“His parents are running them all over,” says Riesen. “They find the time to get them to wrestling practices all over the area during the off-season.
    “They go that extra mile to make sure he gets everything he needs.”
    Aidan has traveled to Indianapolis Cathedral to train with the Outlaws.
    While Riesen doesn’t name captains, Sprague has essentially filled that role.
    “He’s a natural leader,” says Riesen. “The team has followed him in a lot of ways — like in terms of attitude. He’s a light-hearted kid but he gets focused when he needs to. That really rubs off on the team.”
    “He’s pretty special in the fact that he doesn’t just have one go-to move. He’s constantly scoring and looking at different techniques and takedowns.
    “In practice, he’s just always innovating and trying new things.”
    East Noble assistant coach Austin Moore, a State Finals qualifier at Central Noble in 2017 and 2018, is a frequent workout partner for Sprague.
    “They do a lot of play wrestling, water wrestling — whatever you want to call it,” said Riesen. “They wrestle through and find different positions.
    “There’s really a lot of spots where he’s pretty comfortable.”
    Aidan Sprague is a three-sport athlete (outside linebacker and team captain in football, wrestling and pole vaulter with a personal best of 12-foot-6 on the track and field team.
    Alex Sprague is a wrestler and is also in the school band.
    “His parents are running them all over,” says Riesen. “They find the time to get them to wrestling practices all over the area during the off-season.
    “They go that extra mile to make sure he gets everything he needs.”
    Aidan has traveled to Indianapolis Cathedral to train with the Outlaws.
    While Riesen doesn’t name captains, Sprague has essentially filled that role.
    “He’s a natural leader,” says Riesen. “The team has followed him in a lot of ways — like in terms of attitude. He’s a light-hearted kid but he gets focused when he needs to. That really rubs off on the team.”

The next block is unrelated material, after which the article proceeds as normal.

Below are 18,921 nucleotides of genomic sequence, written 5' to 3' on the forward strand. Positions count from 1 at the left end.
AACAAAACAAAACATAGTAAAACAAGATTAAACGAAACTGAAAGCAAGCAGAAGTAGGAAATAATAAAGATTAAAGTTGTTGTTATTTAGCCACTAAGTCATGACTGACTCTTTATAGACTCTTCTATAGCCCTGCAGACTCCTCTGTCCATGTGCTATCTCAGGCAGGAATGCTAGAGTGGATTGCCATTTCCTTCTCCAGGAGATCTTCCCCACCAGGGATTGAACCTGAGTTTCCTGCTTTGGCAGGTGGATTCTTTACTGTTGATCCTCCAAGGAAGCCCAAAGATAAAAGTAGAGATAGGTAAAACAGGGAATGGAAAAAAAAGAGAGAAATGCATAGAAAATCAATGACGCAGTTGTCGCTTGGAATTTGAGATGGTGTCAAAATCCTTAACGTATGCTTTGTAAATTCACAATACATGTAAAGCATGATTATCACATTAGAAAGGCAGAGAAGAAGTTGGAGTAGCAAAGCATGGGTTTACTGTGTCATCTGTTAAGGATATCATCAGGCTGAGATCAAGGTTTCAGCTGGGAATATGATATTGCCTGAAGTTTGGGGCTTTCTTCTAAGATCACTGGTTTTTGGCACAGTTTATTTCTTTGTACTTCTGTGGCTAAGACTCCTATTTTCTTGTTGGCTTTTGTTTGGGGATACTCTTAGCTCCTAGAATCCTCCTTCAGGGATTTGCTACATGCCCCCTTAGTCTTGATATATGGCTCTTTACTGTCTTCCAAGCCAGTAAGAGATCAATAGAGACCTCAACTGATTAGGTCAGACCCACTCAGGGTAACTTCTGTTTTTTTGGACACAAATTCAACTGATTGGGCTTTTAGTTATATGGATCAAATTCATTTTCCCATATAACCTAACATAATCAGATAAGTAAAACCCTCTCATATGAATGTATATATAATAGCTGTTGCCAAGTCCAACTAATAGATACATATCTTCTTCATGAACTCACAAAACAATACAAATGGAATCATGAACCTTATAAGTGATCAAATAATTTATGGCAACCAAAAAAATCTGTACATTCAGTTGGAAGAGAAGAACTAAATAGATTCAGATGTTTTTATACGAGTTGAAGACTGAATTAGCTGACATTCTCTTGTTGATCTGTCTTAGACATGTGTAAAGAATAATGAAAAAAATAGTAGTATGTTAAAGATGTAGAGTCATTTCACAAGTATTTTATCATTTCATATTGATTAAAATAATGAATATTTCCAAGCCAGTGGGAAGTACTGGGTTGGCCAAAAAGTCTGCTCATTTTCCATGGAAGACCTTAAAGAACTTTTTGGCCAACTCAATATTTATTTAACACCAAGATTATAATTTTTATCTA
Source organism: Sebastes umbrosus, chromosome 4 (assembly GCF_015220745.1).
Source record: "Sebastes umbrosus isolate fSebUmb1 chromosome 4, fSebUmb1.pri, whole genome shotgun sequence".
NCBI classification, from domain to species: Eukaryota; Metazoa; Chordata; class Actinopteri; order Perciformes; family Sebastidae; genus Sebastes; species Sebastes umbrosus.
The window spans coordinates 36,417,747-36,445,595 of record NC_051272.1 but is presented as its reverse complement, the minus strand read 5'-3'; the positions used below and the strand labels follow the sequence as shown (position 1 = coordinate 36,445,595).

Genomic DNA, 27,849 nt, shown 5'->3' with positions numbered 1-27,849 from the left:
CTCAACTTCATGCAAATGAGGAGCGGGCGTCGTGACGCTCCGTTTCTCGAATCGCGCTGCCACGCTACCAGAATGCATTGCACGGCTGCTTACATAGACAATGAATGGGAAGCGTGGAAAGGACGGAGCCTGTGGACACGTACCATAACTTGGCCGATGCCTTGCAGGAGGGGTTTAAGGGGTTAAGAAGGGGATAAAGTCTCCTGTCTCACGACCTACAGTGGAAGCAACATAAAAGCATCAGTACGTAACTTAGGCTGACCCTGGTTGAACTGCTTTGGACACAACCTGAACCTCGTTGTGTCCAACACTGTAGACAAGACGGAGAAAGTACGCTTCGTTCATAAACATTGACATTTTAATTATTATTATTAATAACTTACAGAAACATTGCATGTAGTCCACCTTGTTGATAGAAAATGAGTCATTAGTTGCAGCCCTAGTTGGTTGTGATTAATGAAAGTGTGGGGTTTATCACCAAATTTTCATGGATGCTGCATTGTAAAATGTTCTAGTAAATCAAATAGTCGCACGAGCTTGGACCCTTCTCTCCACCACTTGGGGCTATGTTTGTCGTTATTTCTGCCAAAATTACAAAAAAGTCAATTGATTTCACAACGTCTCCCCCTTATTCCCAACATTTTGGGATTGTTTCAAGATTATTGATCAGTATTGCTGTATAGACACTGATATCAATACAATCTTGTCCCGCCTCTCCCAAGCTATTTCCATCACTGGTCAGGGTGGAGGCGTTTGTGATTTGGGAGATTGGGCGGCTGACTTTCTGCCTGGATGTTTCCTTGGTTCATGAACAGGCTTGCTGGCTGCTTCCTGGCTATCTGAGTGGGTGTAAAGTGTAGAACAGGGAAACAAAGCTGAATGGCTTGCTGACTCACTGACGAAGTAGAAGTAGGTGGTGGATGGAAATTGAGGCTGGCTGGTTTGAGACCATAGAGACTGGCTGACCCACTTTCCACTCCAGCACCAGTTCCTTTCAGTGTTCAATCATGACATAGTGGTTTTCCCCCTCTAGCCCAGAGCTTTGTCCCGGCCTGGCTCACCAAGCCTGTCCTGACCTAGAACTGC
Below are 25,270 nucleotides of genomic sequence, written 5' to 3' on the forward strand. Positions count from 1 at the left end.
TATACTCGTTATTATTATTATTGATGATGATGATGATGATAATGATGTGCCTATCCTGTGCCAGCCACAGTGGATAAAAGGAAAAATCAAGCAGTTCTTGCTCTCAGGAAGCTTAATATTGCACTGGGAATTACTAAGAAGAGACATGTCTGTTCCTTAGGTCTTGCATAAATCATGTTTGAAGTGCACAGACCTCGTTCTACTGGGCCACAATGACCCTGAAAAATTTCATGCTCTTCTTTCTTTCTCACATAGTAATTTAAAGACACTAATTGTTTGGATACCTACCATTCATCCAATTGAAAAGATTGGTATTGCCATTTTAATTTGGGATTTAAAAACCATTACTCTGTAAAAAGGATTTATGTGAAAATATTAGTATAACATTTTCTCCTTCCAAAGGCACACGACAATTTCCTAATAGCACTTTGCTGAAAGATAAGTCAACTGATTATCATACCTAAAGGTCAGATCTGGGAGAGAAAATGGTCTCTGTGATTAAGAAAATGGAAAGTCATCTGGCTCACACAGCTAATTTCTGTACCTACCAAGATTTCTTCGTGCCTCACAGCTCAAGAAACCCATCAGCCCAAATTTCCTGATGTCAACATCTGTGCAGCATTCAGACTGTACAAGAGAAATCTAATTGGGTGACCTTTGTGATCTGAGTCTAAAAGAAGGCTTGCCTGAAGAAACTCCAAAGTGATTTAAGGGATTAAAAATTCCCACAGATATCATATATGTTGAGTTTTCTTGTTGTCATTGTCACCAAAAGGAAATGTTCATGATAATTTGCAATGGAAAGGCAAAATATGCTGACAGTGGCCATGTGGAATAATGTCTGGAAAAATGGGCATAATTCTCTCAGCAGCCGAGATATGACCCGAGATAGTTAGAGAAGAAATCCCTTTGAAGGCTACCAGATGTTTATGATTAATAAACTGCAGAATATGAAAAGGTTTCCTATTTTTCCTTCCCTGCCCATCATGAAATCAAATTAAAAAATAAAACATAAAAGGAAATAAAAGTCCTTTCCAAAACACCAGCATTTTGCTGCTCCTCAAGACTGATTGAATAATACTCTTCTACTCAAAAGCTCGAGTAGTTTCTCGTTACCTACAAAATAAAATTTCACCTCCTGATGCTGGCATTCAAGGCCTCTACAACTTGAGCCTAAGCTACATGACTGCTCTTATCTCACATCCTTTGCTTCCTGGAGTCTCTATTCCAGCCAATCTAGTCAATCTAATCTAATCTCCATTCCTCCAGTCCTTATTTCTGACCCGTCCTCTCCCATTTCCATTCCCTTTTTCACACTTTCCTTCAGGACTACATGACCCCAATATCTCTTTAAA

“He’s pretty special in the fact that he doesn’t just have one go-to move. He’s constantly scoring and looking at different techniques and takedowns.
    “In practice, he’s just always innovating and trying new things.”
    East Noble assistant Austin Moore, a State Finals qualifier at Central Noble in 2017 and 2018, is a frequent workout partner for Sprague.
    “They do a lot of play wrestling, water wrestling — whatever you want to call it,” said Riesen. “They wrestle through and find different positions. There’s really a lot of spots where he’s pretty comfortable.”
    “His freshmen year we butted heads a little and had some debates on which way he should go in terms of being more funky or more traditional.”
    As Sprague has progressed and enjoyed success, the coaching staff has resisted pigeon-holing the wrestler and let do what feels and works best for him.
    Riesen says the first eight minutes of practice are devoted to “roll around” — which allows the athletes to try different positions and finishes and figuring out how to get out of certain spots.
    “I think it really has helped a lot of our kids,” says Riesen. “One thing we do really well as a staff is allow kids to explore different wrestling positions and options and figure out what works for them.”
    Popular among other wrestlers, Sprague has been called “The People’s Champion.”
    “He’s a great kid beyond being an obviously very talented wrestler,” says Riesen. “He’s been an awesome kid to have these last four years.”